Here is where I believe he has a point. The BGI is indeed hunting for these alleles, and why search for these genes if not to put them to use in the future? The worry here is still overwrought, because it would conceivably take much more than a “couple generations” to have any large effect. In vitro is still extremely expensive ($15-20k per attempt) and a success rate of less than 40% even for young women and that rate drops precipitously by the mid 30s. There’s no way that enough young Chinese women could afford something like that to matter for many generations, even if they wanted it. But if you’re looking at a long enough timeframe, then yes, it will matter. Still, the state of political correctness by that time could be vastly different around the world. There’s little justification in saying the entire Western civilization needs to worry about this today.
Here’s Steve Hsu’s pitch to Google employees to submit their DNA for sequencing to find high IQ genes. You too can submit your DNA for free sequencing if you can prove your IQ is in the neighborhood of +3SD.
Via steve hsu, there’s an article in the south china morning post regarding the sequencing of genomes from prodigy and avg children. i’ve previously mentioned this study with regards to the fearlessness of genetic research in asia.
The study will examine protein coding genes of the extremely smart children, many of whom are expected to enroll at Harvard, Yale or Cambridge. The results will be correlated with each youngster’s school test scores, in hopes of learning how specific genetic variations affect intelligence.
The study, which started in 2009 in Shenzhen, is moving to a new facility in Tai Po. By the end of this month, 115 of the world’s fastest sequencers – the HiSeq 2000 – will have relocated to the city. They will be able to sequence the equivalent of 1,000 human genomes a day, and soon surpass the entire sequencing output of the United States to become the world’s largest sequencing centre.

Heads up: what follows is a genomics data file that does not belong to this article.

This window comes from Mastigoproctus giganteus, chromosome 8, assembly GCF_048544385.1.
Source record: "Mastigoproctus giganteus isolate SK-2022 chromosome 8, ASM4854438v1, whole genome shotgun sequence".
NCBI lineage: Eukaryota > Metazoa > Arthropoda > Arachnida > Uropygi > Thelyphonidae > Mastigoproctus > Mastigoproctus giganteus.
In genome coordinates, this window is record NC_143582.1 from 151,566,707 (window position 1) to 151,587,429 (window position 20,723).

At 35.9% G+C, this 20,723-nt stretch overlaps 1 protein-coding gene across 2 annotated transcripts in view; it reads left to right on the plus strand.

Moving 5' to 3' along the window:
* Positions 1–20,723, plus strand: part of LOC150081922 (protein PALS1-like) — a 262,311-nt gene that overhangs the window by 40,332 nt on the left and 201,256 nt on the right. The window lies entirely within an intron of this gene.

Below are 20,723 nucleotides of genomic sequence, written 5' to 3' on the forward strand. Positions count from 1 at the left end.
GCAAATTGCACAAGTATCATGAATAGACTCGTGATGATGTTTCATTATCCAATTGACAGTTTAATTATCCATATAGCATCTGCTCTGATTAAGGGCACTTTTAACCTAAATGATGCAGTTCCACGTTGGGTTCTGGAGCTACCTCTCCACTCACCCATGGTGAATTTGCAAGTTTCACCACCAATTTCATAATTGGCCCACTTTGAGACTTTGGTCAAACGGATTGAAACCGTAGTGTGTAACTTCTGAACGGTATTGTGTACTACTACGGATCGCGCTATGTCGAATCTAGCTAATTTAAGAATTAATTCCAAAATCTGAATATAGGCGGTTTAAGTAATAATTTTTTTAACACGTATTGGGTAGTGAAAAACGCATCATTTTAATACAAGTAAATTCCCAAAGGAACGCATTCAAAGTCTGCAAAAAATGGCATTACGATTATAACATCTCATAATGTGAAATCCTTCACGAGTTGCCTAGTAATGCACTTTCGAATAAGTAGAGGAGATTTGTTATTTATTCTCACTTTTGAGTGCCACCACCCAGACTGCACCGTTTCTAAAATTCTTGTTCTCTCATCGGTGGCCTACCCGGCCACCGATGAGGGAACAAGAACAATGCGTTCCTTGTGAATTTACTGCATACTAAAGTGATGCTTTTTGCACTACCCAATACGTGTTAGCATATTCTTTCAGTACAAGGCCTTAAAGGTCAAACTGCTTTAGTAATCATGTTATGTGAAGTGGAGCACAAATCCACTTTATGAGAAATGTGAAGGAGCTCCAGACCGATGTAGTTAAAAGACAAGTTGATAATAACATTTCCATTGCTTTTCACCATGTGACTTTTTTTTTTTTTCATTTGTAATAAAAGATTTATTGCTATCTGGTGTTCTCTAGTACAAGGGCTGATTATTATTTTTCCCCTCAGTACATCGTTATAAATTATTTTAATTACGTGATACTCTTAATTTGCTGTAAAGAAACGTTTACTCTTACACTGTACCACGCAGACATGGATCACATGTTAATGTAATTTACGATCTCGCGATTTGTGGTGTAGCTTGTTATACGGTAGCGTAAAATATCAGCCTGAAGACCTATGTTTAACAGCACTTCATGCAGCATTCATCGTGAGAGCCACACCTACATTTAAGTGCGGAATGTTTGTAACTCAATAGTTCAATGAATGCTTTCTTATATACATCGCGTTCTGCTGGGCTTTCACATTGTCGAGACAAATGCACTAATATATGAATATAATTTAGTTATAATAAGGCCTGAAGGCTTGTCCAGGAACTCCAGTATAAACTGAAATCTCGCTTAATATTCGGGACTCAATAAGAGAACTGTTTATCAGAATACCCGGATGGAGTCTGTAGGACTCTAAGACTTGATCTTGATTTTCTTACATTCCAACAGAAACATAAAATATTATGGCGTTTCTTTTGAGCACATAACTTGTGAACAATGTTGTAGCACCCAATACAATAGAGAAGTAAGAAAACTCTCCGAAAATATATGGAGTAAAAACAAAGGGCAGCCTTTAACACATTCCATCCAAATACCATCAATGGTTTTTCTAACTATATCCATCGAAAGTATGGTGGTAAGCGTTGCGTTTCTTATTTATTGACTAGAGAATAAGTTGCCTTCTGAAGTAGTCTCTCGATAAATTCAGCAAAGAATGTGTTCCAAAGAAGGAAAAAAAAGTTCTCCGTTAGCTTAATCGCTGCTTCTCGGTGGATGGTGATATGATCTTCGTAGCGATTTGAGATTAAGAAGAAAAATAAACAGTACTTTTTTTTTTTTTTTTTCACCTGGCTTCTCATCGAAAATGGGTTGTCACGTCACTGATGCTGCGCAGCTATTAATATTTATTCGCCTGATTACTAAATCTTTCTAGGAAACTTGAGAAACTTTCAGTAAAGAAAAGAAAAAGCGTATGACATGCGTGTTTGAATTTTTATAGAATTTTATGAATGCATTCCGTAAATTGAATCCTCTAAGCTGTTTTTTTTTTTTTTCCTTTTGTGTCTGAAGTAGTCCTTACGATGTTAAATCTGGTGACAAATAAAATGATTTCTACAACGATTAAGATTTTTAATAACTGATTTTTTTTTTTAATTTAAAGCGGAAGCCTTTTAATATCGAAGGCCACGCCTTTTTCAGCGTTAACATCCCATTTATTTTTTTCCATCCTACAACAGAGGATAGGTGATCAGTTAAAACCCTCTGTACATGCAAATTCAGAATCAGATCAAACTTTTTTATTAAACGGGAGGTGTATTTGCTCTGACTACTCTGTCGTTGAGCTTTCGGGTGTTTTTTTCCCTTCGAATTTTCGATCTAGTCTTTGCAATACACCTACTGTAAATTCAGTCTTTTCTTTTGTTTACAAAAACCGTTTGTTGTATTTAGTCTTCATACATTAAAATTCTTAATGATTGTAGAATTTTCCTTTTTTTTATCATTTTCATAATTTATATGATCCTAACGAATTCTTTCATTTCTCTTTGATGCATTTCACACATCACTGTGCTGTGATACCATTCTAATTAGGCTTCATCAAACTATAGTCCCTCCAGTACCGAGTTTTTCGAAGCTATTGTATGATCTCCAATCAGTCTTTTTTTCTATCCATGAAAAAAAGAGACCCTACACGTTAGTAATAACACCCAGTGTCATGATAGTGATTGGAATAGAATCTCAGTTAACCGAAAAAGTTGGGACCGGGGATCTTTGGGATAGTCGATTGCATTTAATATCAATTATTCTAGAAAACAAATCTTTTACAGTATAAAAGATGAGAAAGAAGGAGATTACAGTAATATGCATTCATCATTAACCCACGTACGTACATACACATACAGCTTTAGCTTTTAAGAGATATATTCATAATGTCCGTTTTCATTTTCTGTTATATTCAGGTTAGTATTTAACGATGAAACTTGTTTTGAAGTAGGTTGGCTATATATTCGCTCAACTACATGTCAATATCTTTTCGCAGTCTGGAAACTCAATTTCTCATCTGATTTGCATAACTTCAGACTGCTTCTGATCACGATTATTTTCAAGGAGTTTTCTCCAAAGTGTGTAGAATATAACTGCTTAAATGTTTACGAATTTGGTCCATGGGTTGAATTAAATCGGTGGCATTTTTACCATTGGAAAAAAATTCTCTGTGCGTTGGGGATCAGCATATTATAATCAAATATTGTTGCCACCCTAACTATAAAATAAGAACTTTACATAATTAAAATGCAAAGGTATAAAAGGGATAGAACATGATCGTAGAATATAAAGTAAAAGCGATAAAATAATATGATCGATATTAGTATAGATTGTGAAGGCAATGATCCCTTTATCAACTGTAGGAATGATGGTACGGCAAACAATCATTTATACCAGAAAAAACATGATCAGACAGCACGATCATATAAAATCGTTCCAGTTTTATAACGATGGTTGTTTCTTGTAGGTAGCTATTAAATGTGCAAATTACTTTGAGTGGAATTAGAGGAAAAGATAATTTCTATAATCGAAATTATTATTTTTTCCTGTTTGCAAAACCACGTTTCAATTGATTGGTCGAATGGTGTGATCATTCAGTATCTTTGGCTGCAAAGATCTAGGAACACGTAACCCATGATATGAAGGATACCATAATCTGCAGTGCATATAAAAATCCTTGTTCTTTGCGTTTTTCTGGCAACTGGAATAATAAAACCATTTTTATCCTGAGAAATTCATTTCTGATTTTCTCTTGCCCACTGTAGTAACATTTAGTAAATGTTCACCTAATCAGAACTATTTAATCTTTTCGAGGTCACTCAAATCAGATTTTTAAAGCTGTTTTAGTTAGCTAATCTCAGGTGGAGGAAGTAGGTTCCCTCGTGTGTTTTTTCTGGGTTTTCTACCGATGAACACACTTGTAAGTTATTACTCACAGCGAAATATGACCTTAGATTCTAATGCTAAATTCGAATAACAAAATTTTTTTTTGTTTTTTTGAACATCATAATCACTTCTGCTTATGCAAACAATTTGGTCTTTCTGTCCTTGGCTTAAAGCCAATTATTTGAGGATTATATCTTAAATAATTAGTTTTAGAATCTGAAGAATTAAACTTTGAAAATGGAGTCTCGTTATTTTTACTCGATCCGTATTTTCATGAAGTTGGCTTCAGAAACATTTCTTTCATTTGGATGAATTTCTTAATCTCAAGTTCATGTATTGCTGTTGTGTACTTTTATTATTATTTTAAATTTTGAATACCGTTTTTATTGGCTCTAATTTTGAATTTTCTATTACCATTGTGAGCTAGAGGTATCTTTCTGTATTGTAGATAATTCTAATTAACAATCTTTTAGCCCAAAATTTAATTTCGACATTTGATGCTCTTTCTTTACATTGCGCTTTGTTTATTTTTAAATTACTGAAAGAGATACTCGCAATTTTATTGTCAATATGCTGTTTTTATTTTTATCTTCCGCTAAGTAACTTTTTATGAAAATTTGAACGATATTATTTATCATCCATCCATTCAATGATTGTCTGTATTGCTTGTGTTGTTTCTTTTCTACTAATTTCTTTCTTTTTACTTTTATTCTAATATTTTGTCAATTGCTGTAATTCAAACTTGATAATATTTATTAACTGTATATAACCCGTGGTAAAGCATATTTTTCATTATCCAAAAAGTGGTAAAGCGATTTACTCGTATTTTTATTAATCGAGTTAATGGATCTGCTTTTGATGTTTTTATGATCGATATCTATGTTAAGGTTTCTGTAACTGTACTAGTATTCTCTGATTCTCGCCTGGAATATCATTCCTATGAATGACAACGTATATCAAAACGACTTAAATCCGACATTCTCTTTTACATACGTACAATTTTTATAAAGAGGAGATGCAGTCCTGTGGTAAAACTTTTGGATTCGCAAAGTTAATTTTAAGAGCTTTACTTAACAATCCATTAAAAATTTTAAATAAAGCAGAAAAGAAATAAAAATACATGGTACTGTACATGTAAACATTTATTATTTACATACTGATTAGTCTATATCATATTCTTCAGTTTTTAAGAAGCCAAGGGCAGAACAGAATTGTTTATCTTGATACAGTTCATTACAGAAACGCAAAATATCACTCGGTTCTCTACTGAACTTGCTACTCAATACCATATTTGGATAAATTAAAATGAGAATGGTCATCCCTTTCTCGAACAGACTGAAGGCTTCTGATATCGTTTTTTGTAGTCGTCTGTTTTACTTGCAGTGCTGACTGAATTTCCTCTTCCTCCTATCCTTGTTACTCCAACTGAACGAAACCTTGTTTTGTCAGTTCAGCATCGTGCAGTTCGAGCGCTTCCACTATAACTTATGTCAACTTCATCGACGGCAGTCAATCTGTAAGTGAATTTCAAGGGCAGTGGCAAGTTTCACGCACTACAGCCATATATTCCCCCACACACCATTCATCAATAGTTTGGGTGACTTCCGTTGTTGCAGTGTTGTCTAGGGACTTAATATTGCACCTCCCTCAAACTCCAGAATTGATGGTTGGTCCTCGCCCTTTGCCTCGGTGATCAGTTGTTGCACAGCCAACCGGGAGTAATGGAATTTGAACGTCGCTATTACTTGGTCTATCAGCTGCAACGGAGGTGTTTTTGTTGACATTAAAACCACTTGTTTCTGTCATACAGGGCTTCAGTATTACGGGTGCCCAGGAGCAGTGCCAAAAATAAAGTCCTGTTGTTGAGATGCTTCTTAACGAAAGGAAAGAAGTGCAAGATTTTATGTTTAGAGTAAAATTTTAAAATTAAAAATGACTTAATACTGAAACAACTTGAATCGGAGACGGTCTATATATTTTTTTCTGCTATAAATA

The study by BGI, which receives strong financial backing from the Shenzhen and mainland governments, will be the largest-scale examination of its kind. Ethical and privacy concerns have hindered such work in America and Europe.
it’s an amazing level of computational power that’s being aimed at this research. what’s interesting is that the genesis of this study was a child prodigy himself.
The idea of probing the genetic basis for human intelligence came after Beijing high school student Zhao Bowen , 17, who came to BGI on a summer internship last year to work on cucumbers, solved an assignment within a few hours that scientists expected to take him weeks.
Zhao is working as a full-time researcher now, and he will study the genes of 1,000 of his best-performing schoolmates from the affiliated high school of China’s prestigious Renmin University, where some of the smartest children from across the country have been sent. It’s a collaboration project between the institute and the high school.
only in china would a researcher be willing to openly study this:
[BGI] is about to embark on a search for the genetic underpinning of intelligence. Two thousand Chinese schoolchildren will have 2,000 of their protein-coding genes sampled, and the results correlated with their test scores at school. Though it will cover less than a tenth of the total number of protein-coding genes, it will be the largest-scale examination to date of the idea that differences between individuals’ intelligence scores are partly due to differences in their DNA.
Dr Yang is also candid about the possibility of the 1,000-genome project revealing systematic geographical differences in human genetics—or, to put it politically incorrectly, racial differences. The differences that have come to light so far are not in sensitive areas such as intelligence. But if his study of schoolchildren does find genes that help control intelligence, a comparison with the results of the 1,000-genome project will be only a mouse-click away.
(first seen at steve hsu’s site)
as a gift to all the disabled veterans (and comic book fans), scientists have found a single gene that when disabled, allows for regen to occur in mice. where normally scar tissue forms, the cells become like embryonic stem cells and heal completely with no scar like salamanders that lose their tail.
there must be some evolutionary reason why this powerful trait was lost in most animals. if the reason is that cancer is more likely to develop, then this treatment might be limited in the future to the severely injured. most ppl wouldn’t want to trade a scar for cancer or other genetic anomaly.
but if it’s due to the high energy costs of rebuilding body parts as an adult, then this could change our way of life. this could be the lazarus pit of our day. no scars, no lost limbs, being able to rebuild organs, grow new skin, etc.